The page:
A Lot Has Happened Since 1925

How Reliable Is BMI After Menopause?

BMI can be quite a useful screening tool, but it’s a lousy definition, by itself, for obesity. Want one more reason? Take a look at a new study by Hailey Banack and colleagues in Menopause. They’ve found that a BMI of 30 is not a reliable dividing line for obesity in women after menopause.

Poor Sensitivity in Women after Menopause

Banack used data from the Buffalo OsteoPerio Study. The study examined the relationship between BMI and total body fat percentage. Body fat estimates came from DXA scans.

Unfortunately, if you look for a single definition of how much body fat puts you into the range of obesity, you won’t find just one number. Some people say that for women, the number should be 30%. Elsewhere, you might find numbers ranging as high as 40%. So Banack looked at a range of values in her analysis.

Using 35% body fat as the threshold for obesity, screening for a BMI of 30 and above would miss 68% of women with obesity. Even at a threshold of 40% body fat, BMI screening missed 45%.

On the other hand, specificity was pretty good. It ranged from 95 to 99%.

Screening Does Not Define Obesity

The definition of obesity is simple. It’s excess adiposity that impairs health. But just because the definition is simple, that doesn’t mean that a diagnosis is simple. By themselves, neither BMI nor body fat percentage provides an adequate diagnosis of obesity. That’s because clinical status matters.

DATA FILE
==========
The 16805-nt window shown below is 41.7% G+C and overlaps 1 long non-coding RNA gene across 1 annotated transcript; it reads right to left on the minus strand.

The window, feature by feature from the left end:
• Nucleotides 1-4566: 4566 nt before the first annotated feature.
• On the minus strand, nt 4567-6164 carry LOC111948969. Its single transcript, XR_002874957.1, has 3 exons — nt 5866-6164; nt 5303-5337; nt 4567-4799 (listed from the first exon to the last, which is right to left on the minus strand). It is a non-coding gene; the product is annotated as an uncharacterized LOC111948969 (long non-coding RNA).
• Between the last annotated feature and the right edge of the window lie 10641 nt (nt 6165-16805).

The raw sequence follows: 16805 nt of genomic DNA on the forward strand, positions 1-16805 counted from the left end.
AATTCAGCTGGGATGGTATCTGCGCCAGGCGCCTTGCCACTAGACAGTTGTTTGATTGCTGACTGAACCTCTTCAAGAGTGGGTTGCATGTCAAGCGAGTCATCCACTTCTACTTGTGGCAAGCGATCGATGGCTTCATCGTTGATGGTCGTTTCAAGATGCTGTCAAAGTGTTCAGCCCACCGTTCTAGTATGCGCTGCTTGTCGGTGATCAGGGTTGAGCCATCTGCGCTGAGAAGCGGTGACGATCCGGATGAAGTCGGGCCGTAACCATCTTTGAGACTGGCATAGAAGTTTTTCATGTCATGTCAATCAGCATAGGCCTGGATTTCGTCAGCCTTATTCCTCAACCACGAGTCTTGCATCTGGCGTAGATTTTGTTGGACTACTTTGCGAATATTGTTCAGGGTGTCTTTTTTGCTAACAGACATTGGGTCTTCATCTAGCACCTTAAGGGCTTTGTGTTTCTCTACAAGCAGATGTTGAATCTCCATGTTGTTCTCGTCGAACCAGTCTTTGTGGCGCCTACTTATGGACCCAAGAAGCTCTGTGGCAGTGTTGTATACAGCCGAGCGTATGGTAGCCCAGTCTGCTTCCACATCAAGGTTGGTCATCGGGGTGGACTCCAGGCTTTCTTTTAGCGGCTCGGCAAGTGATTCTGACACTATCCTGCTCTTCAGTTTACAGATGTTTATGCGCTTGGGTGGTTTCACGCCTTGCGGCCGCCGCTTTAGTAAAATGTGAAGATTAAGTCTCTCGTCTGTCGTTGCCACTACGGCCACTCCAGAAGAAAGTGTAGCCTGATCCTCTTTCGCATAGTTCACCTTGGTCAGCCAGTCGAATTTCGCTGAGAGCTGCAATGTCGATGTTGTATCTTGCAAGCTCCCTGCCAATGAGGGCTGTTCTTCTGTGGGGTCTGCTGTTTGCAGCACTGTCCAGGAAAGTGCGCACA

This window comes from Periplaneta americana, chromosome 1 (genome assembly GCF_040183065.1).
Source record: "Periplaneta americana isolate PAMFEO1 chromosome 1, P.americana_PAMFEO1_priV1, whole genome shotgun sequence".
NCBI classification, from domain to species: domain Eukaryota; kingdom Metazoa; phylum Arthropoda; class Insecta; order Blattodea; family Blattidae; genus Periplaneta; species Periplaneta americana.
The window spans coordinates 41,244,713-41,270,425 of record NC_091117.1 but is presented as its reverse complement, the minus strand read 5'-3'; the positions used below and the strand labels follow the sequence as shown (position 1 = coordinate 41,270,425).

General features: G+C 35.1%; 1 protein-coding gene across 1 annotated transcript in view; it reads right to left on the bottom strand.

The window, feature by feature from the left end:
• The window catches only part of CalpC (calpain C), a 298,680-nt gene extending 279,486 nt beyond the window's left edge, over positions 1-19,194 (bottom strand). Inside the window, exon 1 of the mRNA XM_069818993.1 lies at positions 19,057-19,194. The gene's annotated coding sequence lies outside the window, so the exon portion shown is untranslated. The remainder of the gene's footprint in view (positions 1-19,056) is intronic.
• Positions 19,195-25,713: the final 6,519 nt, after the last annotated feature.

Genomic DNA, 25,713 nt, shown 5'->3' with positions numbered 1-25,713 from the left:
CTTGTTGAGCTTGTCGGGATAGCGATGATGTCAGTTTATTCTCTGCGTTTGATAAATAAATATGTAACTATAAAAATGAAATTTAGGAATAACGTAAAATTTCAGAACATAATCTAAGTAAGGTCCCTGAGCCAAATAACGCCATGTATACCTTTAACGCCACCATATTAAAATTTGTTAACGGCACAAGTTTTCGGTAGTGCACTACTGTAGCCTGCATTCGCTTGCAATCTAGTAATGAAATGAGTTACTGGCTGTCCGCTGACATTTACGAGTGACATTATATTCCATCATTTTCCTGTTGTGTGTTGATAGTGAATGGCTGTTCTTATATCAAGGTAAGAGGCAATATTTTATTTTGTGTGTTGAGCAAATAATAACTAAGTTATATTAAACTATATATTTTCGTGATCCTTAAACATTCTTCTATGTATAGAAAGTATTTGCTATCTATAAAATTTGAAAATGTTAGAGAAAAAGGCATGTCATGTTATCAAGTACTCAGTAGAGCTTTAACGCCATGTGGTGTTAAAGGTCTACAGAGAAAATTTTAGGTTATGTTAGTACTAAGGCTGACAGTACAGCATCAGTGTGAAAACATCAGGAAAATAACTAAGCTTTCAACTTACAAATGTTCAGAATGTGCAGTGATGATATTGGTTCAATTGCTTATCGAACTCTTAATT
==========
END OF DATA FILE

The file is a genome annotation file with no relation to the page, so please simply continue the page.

So what this study is telling us is that menopause is an important factor. After menopause, women are more likely to have extra adipose tissue, even at a lower BMI than you might think.

On the other hand, prior work has shown that the health risks of adiposity might be a little less in older women. Again, simplistic formulas go out the window. But one thing that follows from this study isn’t so hard. Paying closer attention to signs and symptoms of health issues becomes especially important as time goes by.

Click here for the study and here for further perspective.

A Lot Has Happened Since 1925, photograph © Neil Moralee / flickr

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November 18, 2017

4 Responses to “How Reliable Is BMI After Menopause?”

  1. November 18, 2017 at 2:03 pm, Anne Fletcher said:

    I’ve also wondered how the fact that we tend to “shrink” as we age factors into the equation. I’m 2 inches shorter than I used to be, so shouldn’t I have to weigh less than when I was younger to be at a healthy BMI?

    • November 18, 2017 at 6:37 pm, Ted said:

      Good point, Anne!

  2. November 18, 2017 at 2:34 pm, John Dixon said:

    BMI is generally a good measure of %body fat but our obsession for using the same cut points throughout the adult life cycle if flawed.

    BMI is a good metric for assessing %body fat given sex, age and ethnicity, but the result misunderstood.

    We need to learn how to understand BMI and health throughout the life cycle.

    • November 18, 2017 at 6:37 pm, Ted said:

      Well said, John. Thanks!